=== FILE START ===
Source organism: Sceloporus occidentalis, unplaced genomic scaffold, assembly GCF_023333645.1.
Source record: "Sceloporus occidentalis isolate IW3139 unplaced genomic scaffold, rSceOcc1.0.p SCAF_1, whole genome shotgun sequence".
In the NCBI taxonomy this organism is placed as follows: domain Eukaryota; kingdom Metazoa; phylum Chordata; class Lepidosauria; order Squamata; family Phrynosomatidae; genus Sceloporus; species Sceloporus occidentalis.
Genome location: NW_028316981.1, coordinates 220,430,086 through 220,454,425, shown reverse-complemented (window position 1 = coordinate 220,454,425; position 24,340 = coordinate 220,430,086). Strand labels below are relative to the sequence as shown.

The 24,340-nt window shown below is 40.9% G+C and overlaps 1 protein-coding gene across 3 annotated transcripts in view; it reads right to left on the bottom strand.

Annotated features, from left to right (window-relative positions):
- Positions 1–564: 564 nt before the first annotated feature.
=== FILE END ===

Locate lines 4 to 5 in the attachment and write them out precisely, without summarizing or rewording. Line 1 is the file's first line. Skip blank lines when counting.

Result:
Genome location: NW_028316981.1, coordinates 220,430,086 through 220,454,425, shown reverse-complemented (window position 1 = coordinate 220,454,425; position 24,340 = coordinate 220,430,086). Strand labels below are relative to the sequence as shown.

The 24,340-nt window shown below is 40.9% G+C and overlaps 1 protein-coding gene across 3 annotated transcripts in view; it reads right to left on the bottom strand.